Times have certainly changed for women going to college. A glance through an old yearbook shows that female students at the University of Hawaiʻi in the 1920s and 30s, were mostly majoring in education, home economics or similar subjects deemed proper for women at the time.

In the 1940s and 50s, campus beauty pageants were all the rage. Needless to say, change came slowly. Amy Agbayani, director of the Student Equity, Excellence and Diversity program, started going to UH Mānoa in the 60s.

“We were underrepresented as undergraduates, graduate students, faculty and administrators, but we didn’t know it. We weren’t really aware of it. We were just trying so hard to graduate and keep up with the rest of the class. I was frequently the only female in some classes.”

Agbayani went on to get her master’s and PhD in political science and was one of the co-founders of the UH Mānoa Commission on the Status of Women 40 years ago. Reorganized in 1986 to include all 10 campuses, the UH Commission on the Status of Women works to raise consciousness on issues like childcare, pay equity, domestic violence prevention, campus safety and promotion and tenure.

“All my mentors at the time were white male faculty members in political science. So I’m very grateful for getting their support and everything, but as a female graduate student, we didn’t really have any role models.”

The 70s brought about major change, thanks to legislation named after a UH alumna, the Patsy T. Mink Equal Opportunity in Education Act, more commonly known as Title IX.

“We have come from, not having athletic programs for women, to having Title IX and ensuring gender equity in athletics,” explains Kelly Oaks, UH Hilo’s Interim Associate Vice Chancellor for Student Affairs and a current commission member. “We have come from not having as many women in leadership positions to having a president of our system who is a woman to having, in the past, chancellors of our campus institutions who are women. We have moved and evolved toward increasing the representation of women in all fields.”

However the work of the commission is far from over. There are still fewer tenure-track women than men, and women continue to earn less than their male counterparts. The UH Board of Regents has been recently criticized for being mostly men.

Michael Hodges, an IT specialist for the UH System, joined the commission to better understand the challenges faced by his daughters. He agrees with the notion that there is still work to be done, and probably always will be.

“We need to continue to focus on women and to help them flourish and to remove as many obstacles as possible. I think biologically, women tend to end up with the children, which is harder than if you don’t have children when you’re trying to make your way forward in the world. There will always be a need to help women, to help families moving forward. I don’t think that will ever diminish. It just should get easier and easier over time for women and families to be successful.”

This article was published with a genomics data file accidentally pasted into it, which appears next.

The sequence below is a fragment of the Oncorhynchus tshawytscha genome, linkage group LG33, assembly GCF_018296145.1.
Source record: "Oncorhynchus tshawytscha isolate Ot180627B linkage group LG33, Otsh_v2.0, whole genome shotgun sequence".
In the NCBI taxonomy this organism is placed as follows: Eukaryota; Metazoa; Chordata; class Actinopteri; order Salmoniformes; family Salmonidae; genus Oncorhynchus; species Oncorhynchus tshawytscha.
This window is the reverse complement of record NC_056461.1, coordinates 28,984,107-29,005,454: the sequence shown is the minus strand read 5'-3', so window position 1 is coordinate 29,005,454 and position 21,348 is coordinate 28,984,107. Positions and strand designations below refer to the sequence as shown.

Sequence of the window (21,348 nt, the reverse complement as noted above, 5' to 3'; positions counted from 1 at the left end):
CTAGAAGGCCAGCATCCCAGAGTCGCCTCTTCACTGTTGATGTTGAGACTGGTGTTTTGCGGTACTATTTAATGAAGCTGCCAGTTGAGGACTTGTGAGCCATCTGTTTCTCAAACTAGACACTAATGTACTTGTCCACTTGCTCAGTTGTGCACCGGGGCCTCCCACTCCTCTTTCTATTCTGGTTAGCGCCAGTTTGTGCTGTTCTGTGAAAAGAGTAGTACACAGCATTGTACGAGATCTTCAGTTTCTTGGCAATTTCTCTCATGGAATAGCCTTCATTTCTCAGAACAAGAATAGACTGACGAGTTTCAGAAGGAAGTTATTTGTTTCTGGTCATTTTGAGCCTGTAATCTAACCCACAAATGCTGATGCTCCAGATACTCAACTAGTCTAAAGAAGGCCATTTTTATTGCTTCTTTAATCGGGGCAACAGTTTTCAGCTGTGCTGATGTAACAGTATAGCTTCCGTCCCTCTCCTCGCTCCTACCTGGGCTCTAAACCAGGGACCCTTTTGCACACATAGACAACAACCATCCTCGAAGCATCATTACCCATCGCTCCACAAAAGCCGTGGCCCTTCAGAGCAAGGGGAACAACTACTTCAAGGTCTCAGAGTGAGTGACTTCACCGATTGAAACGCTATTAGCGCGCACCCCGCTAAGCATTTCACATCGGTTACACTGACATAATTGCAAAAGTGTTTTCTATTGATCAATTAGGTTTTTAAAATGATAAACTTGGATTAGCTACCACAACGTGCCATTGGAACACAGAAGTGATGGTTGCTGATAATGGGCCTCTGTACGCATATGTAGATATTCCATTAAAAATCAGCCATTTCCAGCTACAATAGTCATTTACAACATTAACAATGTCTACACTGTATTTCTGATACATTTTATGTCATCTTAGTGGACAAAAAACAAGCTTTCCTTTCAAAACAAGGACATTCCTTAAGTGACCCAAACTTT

This Post Has 4 Comments
  1. Imagine that. Women ʻstartingʻ to be acknowledged as capable thinkers and equals in the year 2013. Wow. Thatʻs just a wee bit shameful.
    What is harmful and one reason why it is still not ʻequalʻ is the pervading undertone by males (yes, usually white but not always) that we are being tolerated because it is the politically correct thing to do. Or worse yet, patronized.

    My father abruptly rejected my pleas when I was offered an Art Scholarship at Catholic University because as he said, females are supposed to be secretaries. My father? What was his profession? A JAG Officer at the Pentagon and attorney in Hawaii for 30 years.

    Now, I wish I could have not been discouraged and taken advantage of not only the Art career but Law. Unheard of!!! He also made it abundantly clear that women are incompetent lawyers.
    We need to push this agenda even harder. Young women today have no idea how important this is and it is not their fault; how could they possibly know what it was like back then. And to look back and sadly think… if only I could have done that.

  2. If the system is 65% male and 35% female we would have a problem. But since it is 65% female and 35% male the only problem is female professor rates, not equality in the student representation.

    1. Not sure where you are getting your numbers from, Joe. The gender breakdown of fulltime students at all ten UH campuses is Men 45.4% Women 54.6% (http://hawaii.edu/about/) so yes, women students are certainly on better footing, but when you start looking at it by discipline there are a lot of fields, especially in the sciences or STEM, where men are are still disproportionally the majority.

  3. That is somewhat of a problem too when focus on the core issue is passed over with numbers. which in reality mean nothing.
    It is an attitude problem. A deep rooted one. Simple.

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